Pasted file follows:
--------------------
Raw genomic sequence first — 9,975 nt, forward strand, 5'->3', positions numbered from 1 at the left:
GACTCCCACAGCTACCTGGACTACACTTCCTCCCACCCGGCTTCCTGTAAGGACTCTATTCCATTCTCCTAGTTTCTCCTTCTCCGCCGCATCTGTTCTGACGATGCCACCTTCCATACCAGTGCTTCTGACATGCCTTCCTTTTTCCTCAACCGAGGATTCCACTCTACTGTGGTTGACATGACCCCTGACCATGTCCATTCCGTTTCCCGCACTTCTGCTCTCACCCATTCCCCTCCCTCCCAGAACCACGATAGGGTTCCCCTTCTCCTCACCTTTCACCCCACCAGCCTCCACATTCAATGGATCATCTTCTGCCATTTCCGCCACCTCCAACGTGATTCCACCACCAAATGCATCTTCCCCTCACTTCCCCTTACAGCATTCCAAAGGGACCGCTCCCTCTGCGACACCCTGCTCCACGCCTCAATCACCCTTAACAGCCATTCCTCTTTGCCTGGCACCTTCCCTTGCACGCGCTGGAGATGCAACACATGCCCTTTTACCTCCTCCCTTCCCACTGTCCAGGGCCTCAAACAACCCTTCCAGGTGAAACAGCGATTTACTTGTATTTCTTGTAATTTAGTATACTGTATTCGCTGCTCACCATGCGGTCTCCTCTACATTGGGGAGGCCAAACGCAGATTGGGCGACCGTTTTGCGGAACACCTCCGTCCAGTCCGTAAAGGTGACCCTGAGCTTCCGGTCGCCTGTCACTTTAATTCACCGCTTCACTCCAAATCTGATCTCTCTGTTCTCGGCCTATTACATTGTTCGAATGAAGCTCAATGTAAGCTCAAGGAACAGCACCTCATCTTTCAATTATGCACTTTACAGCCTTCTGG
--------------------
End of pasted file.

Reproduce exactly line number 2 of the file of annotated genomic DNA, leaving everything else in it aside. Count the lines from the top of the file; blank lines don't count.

GACTCCCACAGCTACCTGGACTACACTTCCTCCCACCCGGCTTCCTGTAAGGACTCTATTCCATTCTCCTAGTTTCTCCTTCTCCGCCGCATCTGTTCTGACGATGCCACCTTCCATACCAGTGCTTCTGACATGCCTTCCTTTTTCCTCAACCGAGGATTCCACTCTACTGTGGTTGACATGACCCCTGACCATGTCCATTCCGTTTCCCGCACTTCTGCTCTCACCCATTCCCCTCCCTCCCAGAACCACGATAGGGTTCCCCTTCTCCTCACCTTTCACCCCACCAGCCTCCACATTCAATGGATCATCTTCTGCCATTTCCGCCACCTCCAACGTGATTCCACCACCAAATGCATCTTCCCCTCACTTCCCCTTACAGCATTCCAAAGGGACCGCTCCCTCTGCGACACCCTGCTCCACGCCTCAATCACCCTTAACAGCCATTCCTCTTTGCCTGGCACCTTCCCTTGCACGCGCTGGAGATGCAACACATGCCCTTTTACCTCCTCCCTTCCCACTGTCCAGGGCCTCAAACAACCCTTCCAGGTGAAACAGCGATTTACTTGTATTTCTTGTAATTTAGTATACTGTATTCGCTGCTCACCATGCGGTCTCCTCTACATTGGGGAGGCCAAACGCAGATTGGGCGACCGTTTTGCGGAACACCTCCGTCCAGTCCGTAAAGGTGACCCTGAGCTTCCGGTCGCCTGTCACTTTAATTCACCGCTTCACTCCAAATCTGATCTCTCTGTTCTCGGCCTATTACATTGTTCGAATGAAGCTCAATGTAAGCTCAAGGAACAGCACCTCATCTTTCAATTATGCACTTTACAGCCTTCTGG